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Kam Williams, Special to The Skanner
Published: 11 March 2009

"Who am I? It's a fundamental question for everyone, of course, but for African-Americans, it has particular resonance. Since our history in America is filled with grand contradictions, marginalization, and grotesque lies, African-Americans have largely been left alone in the dark to grapple with the issue of who we are.
Our shared experience as people of African-American descent have been marked by an endless wave of mixed messages, leaving questions that lack finite answers. How do we declare our humanity? How do we begin to construct healthy environments for our lives, families, and communities in the face of chaos and confusion?
Compiling this book was important to me because the black community is clearly in need of healing… Family Affair is intended to facilitate conversations, spark dialogue, revive dreams, and free our individual minds. The African-American community has been mentally and spiritually fractured for much too long, and it's in need of revival and honest reflection. The voices included in this book take some steps in that direction."
Excerpted from "Family Affair: What It Means to Be African-American Today"
Attorney General Eric Holder took a lot of flak recently when he referred to America as a "nation of cowards" because we "simply do not talk enough with each other about race." The backlash emanated from the feeling of many that the election of Obama proves that we have finally achieved that post-racial society envisioned by Dr. Martin Luther King where people would be judged solely by the content of their character. The dilemma reminds me of the old joke where, finding themselves surrounded by hostile Indians, the Lone Ranger asks his trusted, native scout "What do you think we should do?" and Tonto responds, "What do you mean 'we,' white man?"
Gil Robertson, author of "Family Affair," recognized that, although Obama has generated considerable "hope for change," the fact remains that most African-American communities still exist "in a state of almost perpetual crisis... in terms of a health disparities, political injustices, crime statistics, and a plethora of social ills." So, he naturally started wondering how could the country have its first African-American President while the masses of blacks continue to struggle with so many of the same issues the Civil Rights Movement had attempted to address a half-century ago?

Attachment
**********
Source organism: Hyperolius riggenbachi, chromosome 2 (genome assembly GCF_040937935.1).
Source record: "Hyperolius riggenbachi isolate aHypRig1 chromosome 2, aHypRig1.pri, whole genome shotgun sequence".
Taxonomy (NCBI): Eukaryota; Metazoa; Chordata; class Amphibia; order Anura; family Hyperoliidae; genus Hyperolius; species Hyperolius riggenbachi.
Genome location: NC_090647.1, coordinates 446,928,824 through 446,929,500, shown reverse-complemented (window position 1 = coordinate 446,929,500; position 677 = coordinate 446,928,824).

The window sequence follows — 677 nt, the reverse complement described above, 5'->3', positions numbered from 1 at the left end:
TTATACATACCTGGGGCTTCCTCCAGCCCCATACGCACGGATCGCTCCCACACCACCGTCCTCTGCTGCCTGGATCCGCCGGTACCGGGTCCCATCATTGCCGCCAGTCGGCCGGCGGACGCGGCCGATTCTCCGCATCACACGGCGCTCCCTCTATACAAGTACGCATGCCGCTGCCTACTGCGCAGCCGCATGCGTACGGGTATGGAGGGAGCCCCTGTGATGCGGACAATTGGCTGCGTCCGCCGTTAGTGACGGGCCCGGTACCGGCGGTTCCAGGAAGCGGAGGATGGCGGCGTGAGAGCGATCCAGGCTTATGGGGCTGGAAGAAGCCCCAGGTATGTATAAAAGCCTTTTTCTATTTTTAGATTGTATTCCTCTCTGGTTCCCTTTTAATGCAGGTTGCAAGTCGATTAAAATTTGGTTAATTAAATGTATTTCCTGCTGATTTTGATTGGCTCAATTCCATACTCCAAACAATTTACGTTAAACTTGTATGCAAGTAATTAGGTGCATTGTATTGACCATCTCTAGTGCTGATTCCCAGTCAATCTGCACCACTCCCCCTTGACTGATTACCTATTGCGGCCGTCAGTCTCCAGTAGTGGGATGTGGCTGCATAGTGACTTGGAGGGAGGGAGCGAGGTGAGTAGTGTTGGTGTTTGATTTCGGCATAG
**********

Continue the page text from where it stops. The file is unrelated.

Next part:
Rather than attempt to answer that question himself, the veteran journalist opted to pose it to a host of prominent African-Americans leaders from all walks of life. And their revealing responses, in the form of 76 enlightening, introspective essays, provide the sum and substance of Family Affair: What It Means to Be African-American Today.
Among the individuals contributing to the diversity of perspectives shared in this literary equivalent of a black group therapy session are TV-One's Cathy Hughes, Actress Tasha Smith, NAACP Hollywood Bureau Chief Vicangelo Bullock, Oscar-nominee actress Ruby Dee, Hollywood publicist/film director Ava DuVernay, actor Laz Alonso, first black supermodel Beverly Johnson, Congresswoman Carolyn Kilpatrick, Hip-Hop Doc Rani Whitfield, MD, lesbian activist Jasmyne Cannick, Professor Anthony Asadullah Samad and the late Isaac Hayes.
The touching reflections range from Mr. Bullock's heartfelt recounting of the angst involved in growing up biracial to Leslie Bardo's equally-evocative memoir of a four-year stint in Japan where her family found itself subjected to discrimination because of fear generated by stereotypical images of blacks disseminated by movies and rap videos. Congrats to Gil Robertson for not only figuring a way to take the collective pulse of African-Americana but for distilling the essence of his research into an informative and eloquent cultural tapestry destined to stand the test of time.

Kenyan Author Ngugi wa Thiong'o Releases Novel

Renowned African author Ngugi wa Thiong'o has just released his latest book, "Something Torn and New: An African Renaissance." The novel explores the historical process of culture and language loss throughout Africa with four essays.
After he was imprisoned by the Kenyan government in the 1970s, Ngugi himself renounced the use of English in his writings. He believes that when a people lose their own language, they lose their culture.
In the book, Ngugi explores how colonialism, slavery and domination use replacement languages and names to decimate original cultures. The author says he is optimistic that culture loss can be reversed. Looking at what he considers to be Britain's first colony, Ireland, he sees a revival of Gaelic. The revival of Hebrew in Israel also gives him great hope that Africa's lost cultures can be revived.
Ngugi wa Thiong'o is director of the International Center for Writing and Translation at the University of California, Irvine. He was born in Kenya in 1938. His other novels include "Petals of Blood" and "Wizards of the Crow."
"Something Torn and New: An African Renaissance" ISBN: 978-0-465-00946-6, published by Basic Books.

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